More specialised crime-fighting units similar to the disbanded Scorpions are on the cards for South Africa, according to Deputy President Paul Mashatile.
MORE specialised crime-fighting units similar to the disbanded Scorpions are on the cards for South Africa, according to Deputy President Paul Mashatile.
The deputy president was responding to a question by the ACDP’s Wayne Thring during a National Assembly question and answer session.
Thring said it was a common cause that South Africans are under attack from a criminal element throughout the country including the “construction mafia” and drug and human trafficking syndicates among others.
“It has been said that the Scorpions had a conviction rate of some 90%, currently SAPS has a conviction rate of 10% for murder and rape, and an overall conviction rate of 20%. Now, does the Deputy President agree that besides SAPS, all crime-fighting units in South Africa need to be adequately capacitated?” asked Thring.
“And if yes, will this include giving the Hawks its original mandate, as under former President Mbeki? And if the deputy president agrees what are the timelines and parameters of this capacitation?”
The Scorpions or Directorate of Special Operations were disbanded in 2009.
Speaking at the National Anti-Corruption Advisory Council’s (NACAC) two-day dialogue in Johannesburg last week, Chief Justice Raymond Zondo, who led the State Capture Commission of Inquiry, said: “I have a sense that if the Scorpions were not disbanded, we would not have the level of corruption that we have now in our country.”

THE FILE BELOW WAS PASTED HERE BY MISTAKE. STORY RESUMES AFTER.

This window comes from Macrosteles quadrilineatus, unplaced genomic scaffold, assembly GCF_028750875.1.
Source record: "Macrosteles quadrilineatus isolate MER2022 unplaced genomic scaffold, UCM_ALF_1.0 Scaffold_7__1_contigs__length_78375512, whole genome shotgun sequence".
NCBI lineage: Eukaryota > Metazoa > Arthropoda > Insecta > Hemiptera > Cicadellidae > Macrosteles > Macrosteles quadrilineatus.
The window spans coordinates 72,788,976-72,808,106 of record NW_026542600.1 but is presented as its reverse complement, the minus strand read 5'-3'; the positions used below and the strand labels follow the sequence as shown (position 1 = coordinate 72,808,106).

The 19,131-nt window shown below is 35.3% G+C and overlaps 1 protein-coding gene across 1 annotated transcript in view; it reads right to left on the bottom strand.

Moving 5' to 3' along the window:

In response to Thring, Mashatile agreed that the capacity of the SAPS needed to be boosted.
“In our meeting with Police Minister Bheki Cele, we briefed the president that that’s what is now happening. I did allude earlier on specialised units that are being set up to face particular kinds of crimes.”
However, he said these specialised units may be called different names.
“We will ensure that this capacity is given as soon as possible. I can’t give, at the moment, the exact time frames on when everybody would have been trained,” he said, adding that a lot of current officers continue to receive refresher courses and training while thousands of recruits are being enlisted.
A pass-out parade will soon be held for 10,000 new police recruits with thousands more who will be recruited in the next few years.
Meanwhile, the Justice, Crime Prevention and Security(JCPS) ministers cluster briefing on the progress on combating organised crime was held on Friday.
The cluster comprises the departments of Police, Home Affairs, Justice and Correctional Services, and Defence and Military Veterans among others.
The JCPS cluster said in a statement that crime has been a growing concern for the country as it negatively impacts on the livelihood of citizens, and the economy and compromises the safety and security of the people.
“South Africans have borne the wrath of criminals masquerading in our communities and disrupting their daily lives.”
Both Mashatile and the JCPS cluster highlighted the efforts of Operation Shanela.
The cluster said that since May 2023, the SAPS through Operation Shanela had arrested 213,059 suspects for various crimes such as cash-in-transit robberies, extortion at construction sites and kidnappings.
“During the same period, 2,657 illegal and unwanted firearms were confiscated.
“Through Operation Shanela, in the past six months 19,299 suspects were arrested for drug possession and 7,580 arrested for drug trafficking and dealing.”